Two issues are at the heart of evangelicalism: Abortion and the Supreme Court. Abortion has been described by some as ´a silent holocaust´ and rightfully so, they advocate for strong government intervention. The Supreme Court is viewed as the ´gate-keeper´ for civility and perceived as increasingly deviating from the rule of law, thus driving society into a path of lawlessness; therefore, Evangelicals feel the need to bring in more conservative courts. Given the best case scenario—that Mr. Trump is capable of providing leadership with regard to these two pivotal issues—after all is said and done, society and the church will still have to struggle with the root cause of these symptoms, which are the result of the divide that exists between humanity´s sinful nature and a redeeming God.

Despite of the fact that Mr. Trump is riding a positive economic cycle, his approval ratings have always been at a historic low. Many people perceive a presidential tenure characterized by self-inflicted scandals, litigations and the persistent threat of impeachment. There seems to be an increasing sense of alarm, given the fact that quite a few of the ´fine and best people´ Mr. Trump promised to bring in to ´clean the swamp´ have departed in disgrace or are allegedly undermining his governance, plus a number of former associates serving prison time while others perilously skating on rather thin ice. These burdens have intensified with journalism increasingly determined on questioning him.

Asserting that the Evangelical movement is losing credibility only because of its support for Mr. Trump may be rather naïve. We Evangelicals have ourselves already done damage to our own brand, our movement, and likely to our principles. For example, the Evangelical megachurch movement is liable for having thousands of followers sitting in their pews as mere spectators of Christian entertainment, rather than engaged Disciples of Christ. The church growth movement is responsible for centering its energy and resources on the growth of ´their church´ rather than the growth of ´The Church´. The theologies of prosperity, liberation, and liberalism have all helped diminish the credibility and purpose of the Evangelical churches. However, Evangelicals in the U.S. have proven to be an active political force that should not be neglected nor ignored, underlining their obligation to attentively select and support political leaders.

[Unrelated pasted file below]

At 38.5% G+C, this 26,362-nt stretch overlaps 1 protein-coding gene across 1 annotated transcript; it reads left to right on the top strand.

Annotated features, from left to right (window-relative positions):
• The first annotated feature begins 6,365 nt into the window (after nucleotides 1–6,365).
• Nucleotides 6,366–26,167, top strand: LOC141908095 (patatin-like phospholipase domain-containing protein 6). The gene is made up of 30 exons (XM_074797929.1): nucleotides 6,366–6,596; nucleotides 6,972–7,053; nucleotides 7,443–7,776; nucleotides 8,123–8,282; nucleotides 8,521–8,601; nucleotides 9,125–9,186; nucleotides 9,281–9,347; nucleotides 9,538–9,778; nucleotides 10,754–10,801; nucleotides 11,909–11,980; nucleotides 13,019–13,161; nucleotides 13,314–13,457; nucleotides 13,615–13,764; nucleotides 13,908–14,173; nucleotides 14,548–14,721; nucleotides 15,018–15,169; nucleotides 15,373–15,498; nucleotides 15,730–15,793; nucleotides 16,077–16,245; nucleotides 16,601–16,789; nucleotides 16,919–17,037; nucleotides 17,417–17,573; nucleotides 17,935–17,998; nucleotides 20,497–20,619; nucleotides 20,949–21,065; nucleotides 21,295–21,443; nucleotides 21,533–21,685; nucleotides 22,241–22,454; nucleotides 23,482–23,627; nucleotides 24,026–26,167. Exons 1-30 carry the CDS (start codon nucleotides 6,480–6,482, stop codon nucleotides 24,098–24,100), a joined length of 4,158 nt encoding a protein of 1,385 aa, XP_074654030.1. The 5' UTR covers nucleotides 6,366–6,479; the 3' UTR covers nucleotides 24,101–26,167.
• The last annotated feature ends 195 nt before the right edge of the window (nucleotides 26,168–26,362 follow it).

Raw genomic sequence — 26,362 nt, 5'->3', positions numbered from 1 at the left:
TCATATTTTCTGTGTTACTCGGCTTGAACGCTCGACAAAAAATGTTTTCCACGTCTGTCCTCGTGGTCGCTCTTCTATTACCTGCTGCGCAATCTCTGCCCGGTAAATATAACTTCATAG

The Catholic Church has a history of consorting with selfish political rulers. At many points in the history of the Catholic Church, it chose to co-habit with ruthless and self-serving rulers; the supposed payoff being to preserve its place and influence in society. For instance, during the conquest of the Americas, Spain conveniently developed a partnership with the Catholic Church to the point that both entities could share almost an equal quota of power. In exchange, most Catholics chose to overlook the merciless atrocities committed by the Spanish rulers in their efforts to subdue an entire continent. The long-standing partnerships of the Catholic Church with corrupt, ruthless rulers and other issues regarding moral ethics may well be a main reason why they have not been able to fully restore credibility to their name brand.

The parable of The Good Samaritan may illustrate what Jesus would like us to do. The parable is given to show how we ought to love our neighbor as ourselves. Instead of a proactive role in politics, the Evangelicals’ primary role in society is to take care of the wounded neighbor, provide a safe place for restoration, and maintain support throughout his recovery. Jesus asked His disciples to go and spread the message of reconciliation. We would infer that the greater the number of disciples, the greater the influence and benefits to society. Frank Viola, in his book, Reimagining Church, has rightfully pointed out: “… (the organic church) can be genuinely attentive to their world, to their Lord, and to each other.”